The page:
1. The department supports the development of the mathematics student by providing students with:
    1. A breadth of knowledge in core areas of mathematics.
    2. A depth of knowledge in a specific area.
    3. Strong skills in mathematical communication, problem-solving, mathematical reasoning, and applications to related areas.
    4. Personalized learning experience in mathematics.
  2. The department supports the mission of the university by:
    1. Developing mathematical literacy for all students.
    2. Meeting the mathematical needs of all majors.
    3. Providing expertise in mathematics, math education, and statistics.
    4. Conducting theoretical and applied research in the mathematical sciences.
    5. Maintaining a wide presence in the university community outside the department.
  3. The department supports the needs of the community by:
    1. Providing expertise in mathematics, math education, and statistics.
    2. Conducting research in the mathematical sciences.
    3. Providing continuing education and retraining in mathematics and mathematics-based fields.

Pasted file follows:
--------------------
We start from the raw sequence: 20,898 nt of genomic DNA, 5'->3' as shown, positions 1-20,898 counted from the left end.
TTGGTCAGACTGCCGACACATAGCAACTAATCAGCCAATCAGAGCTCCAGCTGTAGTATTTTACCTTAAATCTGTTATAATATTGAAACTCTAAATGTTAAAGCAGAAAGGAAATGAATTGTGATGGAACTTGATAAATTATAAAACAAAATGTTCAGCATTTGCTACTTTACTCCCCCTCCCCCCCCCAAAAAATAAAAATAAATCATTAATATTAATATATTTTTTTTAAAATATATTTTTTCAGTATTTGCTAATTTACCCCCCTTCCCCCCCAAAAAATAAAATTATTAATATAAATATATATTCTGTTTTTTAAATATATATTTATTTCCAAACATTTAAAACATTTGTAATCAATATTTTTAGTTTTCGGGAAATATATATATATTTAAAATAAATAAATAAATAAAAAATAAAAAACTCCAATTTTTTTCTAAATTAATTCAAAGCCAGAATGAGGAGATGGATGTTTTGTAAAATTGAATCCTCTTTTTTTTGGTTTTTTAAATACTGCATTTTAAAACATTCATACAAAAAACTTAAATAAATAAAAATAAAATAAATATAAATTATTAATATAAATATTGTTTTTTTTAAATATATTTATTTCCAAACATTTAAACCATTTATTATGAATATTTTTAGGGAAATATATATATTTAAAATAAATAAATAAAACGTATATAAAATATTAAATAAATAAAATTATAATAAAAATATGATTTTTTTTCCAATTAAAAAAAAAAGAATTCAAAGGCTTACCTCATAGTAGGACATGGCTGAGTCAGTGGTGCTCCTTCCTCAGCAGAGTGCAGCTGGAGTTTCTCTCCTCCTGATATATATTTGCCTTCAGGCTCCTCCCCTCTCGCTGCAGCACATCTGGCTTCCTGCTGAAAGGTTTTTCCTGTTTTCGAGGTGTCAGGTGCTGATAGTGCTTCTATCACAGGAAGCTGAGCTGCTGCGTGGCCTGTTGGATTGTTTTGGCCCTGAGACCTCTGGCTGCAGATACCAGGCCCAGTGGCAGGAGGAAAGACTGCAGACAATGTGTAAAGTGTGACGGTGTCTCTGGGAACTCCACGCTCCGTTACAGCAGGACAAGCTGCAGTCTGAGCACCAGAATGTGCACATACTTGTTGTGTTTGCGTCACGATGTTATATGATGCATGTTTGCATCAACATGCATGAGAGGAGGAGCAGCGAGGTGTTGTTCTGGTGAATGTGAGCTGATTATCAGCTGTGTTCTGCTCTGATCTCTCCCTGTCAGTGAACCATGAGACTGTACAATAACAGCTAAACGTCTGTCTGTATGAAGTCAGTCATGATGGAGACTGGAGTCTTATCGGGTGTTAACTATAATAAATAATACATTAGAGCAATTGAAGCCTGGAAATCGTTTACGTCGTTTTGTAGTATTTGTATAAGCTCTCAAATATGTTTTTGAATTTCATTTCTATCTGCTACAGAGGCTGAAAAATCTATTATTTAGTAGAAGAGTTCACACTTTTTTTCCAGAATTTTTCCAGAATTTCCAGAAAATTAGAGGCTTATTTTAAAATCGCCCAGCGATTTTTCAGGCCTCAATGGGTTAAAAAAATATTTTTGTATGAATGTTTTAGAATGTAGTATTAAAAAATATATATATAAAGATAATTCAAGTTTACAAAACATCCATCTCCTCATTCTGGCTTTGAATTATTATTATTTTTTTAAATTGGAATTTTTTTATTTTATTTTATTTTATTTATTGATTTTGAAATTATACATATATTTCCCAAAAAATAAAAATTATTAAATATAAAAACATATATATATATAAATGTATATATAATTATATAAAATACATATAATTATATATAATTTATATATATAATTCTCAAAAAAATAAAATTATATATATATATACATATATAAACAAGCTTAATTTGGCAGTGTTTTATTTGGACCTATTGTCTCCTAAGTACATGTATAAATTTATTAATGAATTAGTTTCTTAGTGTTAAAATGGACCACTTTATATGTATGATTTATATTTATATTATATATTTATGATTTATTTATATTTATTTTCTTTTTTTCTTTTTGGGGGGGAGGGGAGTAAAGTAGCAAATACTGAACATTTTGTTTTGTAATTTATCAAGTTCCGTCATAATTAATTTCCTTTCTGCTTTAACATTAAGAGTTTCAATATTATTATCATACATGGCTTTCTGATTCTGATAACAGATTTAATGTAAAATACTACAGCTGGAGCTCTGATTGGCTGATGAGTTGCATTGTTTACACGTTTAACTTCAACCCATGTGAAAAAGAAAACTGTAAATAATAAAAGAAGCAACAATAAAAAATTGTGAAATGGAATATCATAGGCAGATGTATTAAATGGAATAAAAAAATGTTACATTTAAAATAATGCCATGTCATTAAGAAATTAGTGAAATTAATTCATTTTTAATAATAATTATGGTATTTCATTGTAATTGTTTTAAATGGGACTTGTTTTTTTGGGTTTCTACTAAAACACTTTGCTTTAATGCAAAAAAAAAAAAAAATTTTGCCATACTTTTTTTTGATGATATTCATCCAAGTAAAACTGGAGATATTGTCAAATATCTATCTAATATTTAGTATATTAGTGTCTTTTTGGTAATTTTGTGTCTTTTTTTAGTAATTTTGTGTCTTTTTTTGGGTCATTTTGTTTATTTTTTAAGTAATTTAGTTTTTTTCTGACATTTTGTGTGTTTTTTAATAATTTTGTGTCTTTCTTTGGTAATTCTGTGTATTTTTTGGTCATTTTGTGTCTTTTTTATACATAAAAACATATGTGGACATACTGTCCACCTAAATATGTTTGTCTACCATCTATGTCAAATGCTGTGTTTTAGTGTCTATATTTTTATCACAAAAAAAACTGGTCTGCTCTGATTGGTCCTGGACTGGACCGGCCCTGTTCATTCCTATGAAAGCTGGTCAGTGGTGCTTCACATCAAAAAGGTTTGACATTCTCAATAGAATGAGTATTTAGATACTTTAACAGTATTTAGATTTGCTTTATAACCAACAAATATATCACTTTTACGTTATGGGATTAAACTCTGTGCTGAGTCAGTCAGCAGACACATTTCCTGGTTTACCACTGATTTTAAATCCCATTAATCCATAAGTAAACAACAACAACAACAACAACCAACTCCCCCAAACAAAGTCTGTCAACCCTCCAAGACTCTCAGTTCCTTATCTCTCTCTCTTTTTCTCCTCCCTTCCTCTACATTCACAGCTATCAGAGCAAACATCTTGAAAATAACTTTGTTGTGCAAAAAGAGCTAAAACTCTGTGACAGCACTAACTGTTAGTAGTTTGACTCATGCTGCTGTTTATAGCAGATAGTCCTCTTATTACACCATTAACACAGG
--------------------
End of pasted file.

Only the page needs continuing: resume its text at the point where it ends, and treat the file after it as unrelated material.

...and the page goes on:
4. Fostering the appreciation of mathematical sciences.

University Mathematics Testing and Placement Program

All students admitted to the university are assigned mathematics placement prior to registration. Placement level is determined by SAT scores.  A placement test is available for students wishing to place higher than the SAT placement.  The purpose of the placement/testing is to determine whether the student possesses the basic quantitative skills needed for success in college-level quantitative studies.

If the student requires additional work in the skills area (SAT below 570), placement will be in MAT 098 Elementary Algebra, MAT 100P Intermediate Algebra Enhanced or MAT 100 Intermediate Mathematics. Otherwise, the student may opt for any general education course appropriate to the student’s educational goals.  Students wishing to register for Calculus must have an SAT score of 620 or above.  Detailed information can be found on the departmental website.

Instruction in MAT 100 and MAT 100P